I could tell by the condition of the Pasta visible through the cellophane box window and the condition of the packaging in general that there was no real need to check the sell by date but I did anyway. Good until 2014. This is a box of pasta that is already at the pricier end of the market in UK. Sainsbury’s sells plain lasagna sheets for a dollar but sell Garofalo Lasagna at three dollars. I was going to have to sell it here for seven dollars but if Marcia could negotiate a bulk reduction then we might at least break even if I can resist turning our profit into Lasagna-in-my-stomach. Sometimes you drop lucky but generally, if a wholesaler has plenty of stock and is offering discounts, there’s a reason for it. Let’s hope that in this case the average Garofalo Pasta buyer does not shop in Lebanese run warehouses and that his regular buyers weren’t willing to take the plunge when they can sell as much Fortaleza as they can carry.

The thing is, it was always my intention to go up market. Starting at the budget end was a realistic option faced with operating off a building site. Certainly we could never expect to sell Garofalo products out of the existing shop. That is one reason I bought the other piece of land closer to the main road (and out of reach of the sea) and have paid enough to make sure the new shop will be nice.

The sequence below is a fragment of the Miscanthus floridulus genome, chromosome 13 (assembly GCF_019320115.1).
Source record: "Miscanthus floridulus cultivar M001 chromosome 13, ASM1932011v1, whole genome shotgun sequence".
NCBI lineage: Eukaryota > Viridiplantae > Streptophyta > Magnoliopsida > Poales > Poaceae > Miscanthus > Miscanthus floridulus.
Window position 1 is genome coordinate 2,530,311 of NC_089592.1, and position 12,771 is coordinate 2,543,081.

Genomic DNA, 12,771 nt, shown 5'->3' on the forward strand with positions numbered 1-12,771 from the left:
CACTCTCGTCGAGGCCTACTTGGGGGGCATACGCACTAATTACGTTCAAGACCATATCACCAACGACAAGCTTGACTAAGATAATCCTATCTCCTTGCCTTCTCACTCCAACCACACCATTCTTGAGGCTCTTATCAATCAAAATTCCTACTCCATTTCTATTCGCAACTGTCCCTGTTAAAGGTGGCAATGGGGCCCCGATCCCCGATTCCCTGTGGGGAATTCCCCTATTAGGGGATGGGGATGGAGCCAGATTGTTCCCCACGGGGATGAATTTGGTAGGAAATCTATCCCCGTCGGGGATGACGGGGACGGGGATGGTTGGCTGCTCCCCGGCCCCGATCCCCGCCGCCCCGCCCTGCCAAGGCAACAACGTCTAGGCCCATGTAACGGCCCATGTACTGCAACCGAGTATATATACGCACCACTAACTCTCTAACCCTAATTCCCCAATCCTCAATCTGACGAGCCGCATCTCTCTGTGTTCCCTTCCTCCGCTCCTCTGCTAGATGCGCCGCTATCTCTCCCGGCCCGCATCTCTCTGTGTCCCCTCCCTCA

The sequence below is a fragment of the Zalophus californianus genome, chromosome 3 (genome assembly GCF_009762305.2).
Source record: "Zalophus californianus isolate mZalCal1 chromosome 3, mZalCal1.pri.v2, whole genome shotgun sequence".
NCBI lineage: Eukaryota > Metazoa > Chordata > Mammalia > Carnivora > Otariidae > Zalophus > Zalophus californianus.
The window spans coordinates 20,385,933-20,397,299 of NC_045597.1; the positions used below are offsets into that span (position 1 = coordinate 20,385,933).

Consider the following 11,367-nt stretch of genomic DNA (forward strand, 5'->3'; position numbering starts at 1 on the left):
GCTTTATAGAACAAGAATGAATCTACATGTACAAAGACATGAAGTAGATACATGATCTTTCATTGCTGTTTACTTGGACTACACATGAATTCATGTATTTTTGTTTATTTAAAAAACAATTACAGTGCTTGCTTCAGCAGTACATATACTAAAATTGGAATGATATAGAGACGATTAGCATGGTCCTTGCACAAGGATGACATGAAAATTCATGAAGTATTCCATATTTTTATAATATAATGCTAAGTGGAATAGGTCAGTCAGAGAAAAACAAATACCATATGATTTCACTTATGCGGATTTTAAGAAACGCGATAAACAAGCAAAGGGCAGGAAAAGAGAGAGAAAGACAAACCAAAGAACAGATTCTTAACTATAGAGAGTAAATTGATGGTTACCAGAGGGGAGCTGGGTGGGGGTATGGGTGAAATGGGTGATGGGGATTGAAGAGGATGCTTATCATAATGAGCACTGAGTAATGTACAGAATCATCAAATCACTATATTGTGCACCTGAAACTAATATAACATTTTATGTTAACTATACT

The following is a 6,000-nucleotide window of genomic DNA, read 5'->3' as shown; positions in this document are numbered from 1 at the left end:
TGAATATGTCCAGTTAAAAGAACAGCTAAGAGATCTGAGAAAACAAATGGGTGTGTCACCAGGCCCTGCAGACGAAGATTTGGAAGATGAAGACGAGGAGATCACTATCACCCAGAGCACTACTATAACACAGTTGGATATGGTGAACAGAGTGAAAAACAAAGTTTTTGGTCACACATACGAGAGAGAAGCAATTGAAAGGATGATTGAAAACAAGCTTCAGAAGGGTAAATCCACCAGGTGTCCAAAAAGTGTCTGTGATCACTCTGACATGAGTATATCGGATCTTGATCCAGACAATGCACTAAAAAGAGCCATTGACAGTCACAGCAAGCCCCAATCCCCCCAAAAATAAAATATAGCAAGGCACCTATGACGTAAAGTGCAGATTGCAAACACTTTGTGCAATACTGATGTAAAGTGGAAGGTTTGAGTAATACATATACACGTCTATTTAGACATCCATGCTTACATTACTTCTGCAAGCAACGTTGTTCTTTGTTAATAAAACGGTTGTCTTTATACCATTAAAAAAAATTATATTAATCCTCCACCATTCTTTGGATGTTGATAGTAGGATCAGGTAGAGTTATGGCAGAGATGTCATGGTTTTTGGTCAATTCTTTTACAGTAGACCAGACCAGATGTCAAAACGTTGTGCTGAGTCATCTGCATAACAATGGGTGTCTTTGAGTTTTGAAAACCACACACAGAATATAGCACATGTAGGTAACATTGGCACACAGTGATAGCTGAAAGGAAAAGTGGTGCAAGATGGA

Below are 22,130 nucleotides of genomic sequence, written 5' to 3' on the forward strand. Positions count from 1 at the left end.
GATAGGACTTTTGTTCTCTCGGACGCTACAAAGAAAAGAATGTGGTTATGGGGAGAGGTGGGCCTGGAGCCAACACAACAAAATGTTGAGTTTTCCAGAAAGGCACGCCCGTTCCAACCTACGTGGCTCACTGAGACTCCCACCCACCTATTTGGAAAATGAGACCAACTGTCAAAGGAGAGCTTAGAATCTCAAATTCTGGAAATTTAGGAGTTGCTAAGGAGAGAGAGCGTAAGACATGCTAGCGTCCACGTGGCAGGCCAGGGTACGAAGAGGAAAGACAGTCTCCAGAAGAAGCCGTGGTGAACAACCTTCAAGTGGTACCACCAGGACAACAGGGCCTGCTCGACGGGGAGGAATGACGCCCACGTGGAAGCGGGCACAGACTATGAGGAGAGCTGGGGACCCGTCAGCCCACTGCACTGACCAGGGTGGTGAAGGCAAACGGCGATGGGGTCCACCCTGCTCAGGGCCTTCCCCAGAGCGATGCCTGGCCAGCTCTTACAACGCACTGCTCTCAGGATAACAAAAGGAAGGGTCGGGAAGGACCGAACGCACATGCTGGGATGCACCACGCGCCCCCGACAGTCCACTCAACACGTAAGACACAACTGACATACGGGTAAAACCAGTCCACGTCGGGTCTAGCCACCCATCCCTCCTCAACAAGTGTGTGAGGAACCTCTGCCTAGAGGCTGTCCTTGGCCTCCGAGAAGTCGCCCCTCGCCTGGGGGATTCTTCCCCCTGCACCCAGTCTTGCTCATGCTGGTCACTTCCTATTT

‘I think this is a brilliant idea, Marcia’


‘I think it is very clever to devote half the new shop to higher quality products to attract the more discerning client’

She looked at me clearly unable to decide if such was sarcasm and deserved a kick in the teeth or I was being genuine.

What Marcia has forgotten and I haven’t is that I want to build a large cold smoker and start preserving some of the excellent fish being hauled out of the sea on our doorstep. There is a fish here the locals call Maccarao but when I look it up on the internet to get its latin or English name all I come up with is Portuguese macaroni recipes. It is a fast full bodied fish weighing anything from 15 to 25 kilos and its flesh is pink and makes ideal sushi. The South Africans next door call it Kingfish but then they seem to call a lot of fish Kingfish so I can’t be sure. It fights like hell and will take all your line unless you let it ‘take you for a walk’ which is how the fishermen here refer to having to follow the fish with the boat until it gets tired. It would not be the first time that with muscles burning I have said to the boatman, ‘here, you take the bloody rod and I’ll drive’.

I reckon it would smoke beautifully and am convinced it could be the African equivalent of Scottish smoked salmon. In Germany, there is a company called Lava which makes vacuum packing machines. The one with my name on it is a heavily discounted thousand US (with a 400mm triple sealing self cutting head, ooh, sexy). If I had my cold smoker, I could smoke filets of this fish and any other likely candidates and package them properly for sale in the shop. Quality products for a quality shop. I could also similarly package the Parma style hams I am going to produce after air curing them in the rafters of the thatched Jango.

So you see, if I encourage Marcia in her quest for quality products, I am one step closer to my smoker and vacuum packing machine. And it will all have been her idea.